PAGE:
A new study suggests that missing your afternoon snack may be doing more than just making you grumpy -- it could be causing you marital strife.
Researchers from Ohio State University suggests that hunger, when accompanied by low blood sugar, can cause married couples to act more aggressively towards each other.
The study, published in the Proceedings of the National Academy of Sciences, looked at 107 married couples over the course of three weeks. Every night, the participants' blood glucose levels were tested and they were asked to put pins into voodoo dolls representing their spouse.
The researchers believe that the more pins placed, the angrier the spouse was feeling towards their partner.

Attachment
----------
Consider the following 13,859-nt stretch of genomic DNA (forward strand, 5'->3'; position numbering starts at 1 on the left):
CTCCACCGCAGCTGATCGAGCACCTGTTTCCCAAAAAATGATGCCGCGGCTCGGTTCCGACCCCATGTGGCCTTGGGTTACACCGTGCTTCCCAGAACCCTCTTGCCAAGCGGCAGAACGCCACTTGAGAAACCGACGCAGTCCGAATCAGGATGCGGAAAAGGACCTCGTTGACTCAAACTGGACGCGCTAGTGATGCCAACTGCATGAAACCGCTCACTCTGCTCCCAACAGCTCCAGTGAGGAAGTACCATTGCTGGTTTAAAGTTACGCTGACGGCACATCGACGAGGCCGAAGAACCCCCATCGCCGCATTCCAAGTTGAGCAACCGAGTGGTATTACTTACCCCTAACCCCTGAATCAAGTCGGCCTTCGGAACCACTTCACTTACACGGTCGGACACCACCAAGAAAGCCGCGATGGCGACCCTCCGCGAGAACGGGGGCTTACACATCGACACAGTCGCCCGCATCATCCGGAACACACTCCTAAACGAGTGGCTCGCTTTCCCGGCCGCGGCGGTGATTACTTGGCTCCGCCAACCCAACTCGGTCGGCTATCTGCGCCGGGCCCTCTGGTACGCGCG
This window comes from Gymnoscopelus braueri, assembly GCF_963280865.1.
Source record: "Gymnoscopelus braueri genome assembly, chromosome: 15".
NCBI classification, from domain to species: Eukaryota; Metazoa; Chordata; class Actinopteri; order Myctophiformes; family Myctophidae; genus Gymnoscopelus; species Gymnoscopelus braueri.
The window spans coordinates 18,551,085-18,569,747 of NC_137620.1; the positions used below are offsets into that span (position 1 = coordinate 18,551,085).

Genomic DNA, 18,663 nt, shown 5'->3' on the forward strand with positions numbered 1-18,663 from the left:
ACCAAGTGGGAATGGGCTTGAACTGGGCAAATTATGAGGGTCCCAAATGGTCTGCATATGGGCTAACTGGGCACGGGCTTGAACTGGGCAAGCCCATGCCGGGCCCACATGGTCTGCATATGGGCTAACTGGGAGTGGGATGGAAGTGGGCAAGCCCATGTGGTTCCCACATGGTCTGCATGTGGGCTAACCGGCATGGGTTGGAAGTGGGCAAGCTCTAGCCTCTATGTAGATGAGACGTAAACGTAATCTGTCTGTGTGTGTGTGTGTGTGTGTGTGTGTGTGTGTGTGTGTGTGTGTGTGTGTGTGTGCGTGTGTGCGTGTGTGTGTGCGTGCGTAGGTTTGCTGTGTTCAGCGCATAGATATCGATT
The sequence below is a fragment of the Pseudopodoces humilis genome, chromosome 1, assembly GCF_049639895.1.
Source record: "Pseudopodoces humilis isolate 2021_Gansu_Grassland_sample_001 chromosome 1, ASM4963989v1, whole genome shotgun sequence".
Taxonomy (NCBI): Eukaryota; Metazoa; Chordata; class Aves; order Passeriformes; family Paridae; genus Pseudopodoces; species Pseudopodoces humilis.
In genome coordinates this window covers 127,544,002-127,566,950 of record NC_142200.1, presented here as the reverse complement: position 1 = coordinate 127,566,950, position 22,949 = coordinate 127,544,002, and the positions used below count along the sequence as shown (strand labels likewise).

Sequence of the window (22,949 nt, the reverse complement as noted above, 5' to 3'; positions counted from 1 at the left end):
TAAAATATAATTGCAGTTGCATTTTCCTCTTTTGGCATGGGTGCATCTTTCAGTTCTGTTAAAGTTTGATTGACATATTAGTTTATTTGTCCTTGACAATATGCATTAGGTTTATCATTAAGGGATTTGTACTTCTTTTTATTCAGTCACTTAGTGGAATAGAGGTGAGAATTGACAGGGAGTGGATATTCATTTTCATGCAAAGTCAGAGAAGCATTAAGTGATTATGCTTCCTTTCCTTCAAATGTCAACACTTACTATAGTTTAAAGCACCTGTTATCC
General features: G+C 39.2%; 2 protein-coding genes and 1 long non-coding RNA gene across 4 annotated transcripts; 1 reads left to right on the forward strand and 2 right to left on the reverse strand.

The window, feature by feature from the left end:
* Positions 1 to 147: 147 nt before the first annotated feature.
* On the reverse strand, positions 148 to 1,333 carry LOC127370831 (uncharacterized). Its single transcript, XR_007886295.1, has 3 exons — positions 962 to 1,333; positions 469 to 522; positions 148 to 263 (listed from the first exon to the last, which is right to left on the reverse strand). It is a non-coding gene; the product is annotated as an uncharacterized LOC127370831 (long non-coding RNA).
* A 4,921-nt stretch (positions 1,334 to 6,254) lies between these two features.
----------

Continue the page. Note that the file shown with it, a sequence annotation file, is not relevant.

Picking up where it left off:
The results show that about 70 per cent of the time participants didn't put any pins into the doll. But when they did, they stuck more pins into the doll when their glucose levels were on the low side. This relationship held true even after accounting for couples' relationship satisfaction.
"When they had lower blood glucose, they felt angrier and took it out on the dolls representing their spouse," Bushman says. "Even those who reported they had good relationships with their spouses were more likely to express anger if their blood glucose levels were lower."
The study has been criticized for its methodology. Some psychologists suggest that it would have been more effective to manipulate the participants' glucose levels, and then monitor their acts of aggression towards their partner.
What are your thoughts on the findings of this study? Have you noticed a connection between hunger and aggression towards your partner? Tell us in the comments below.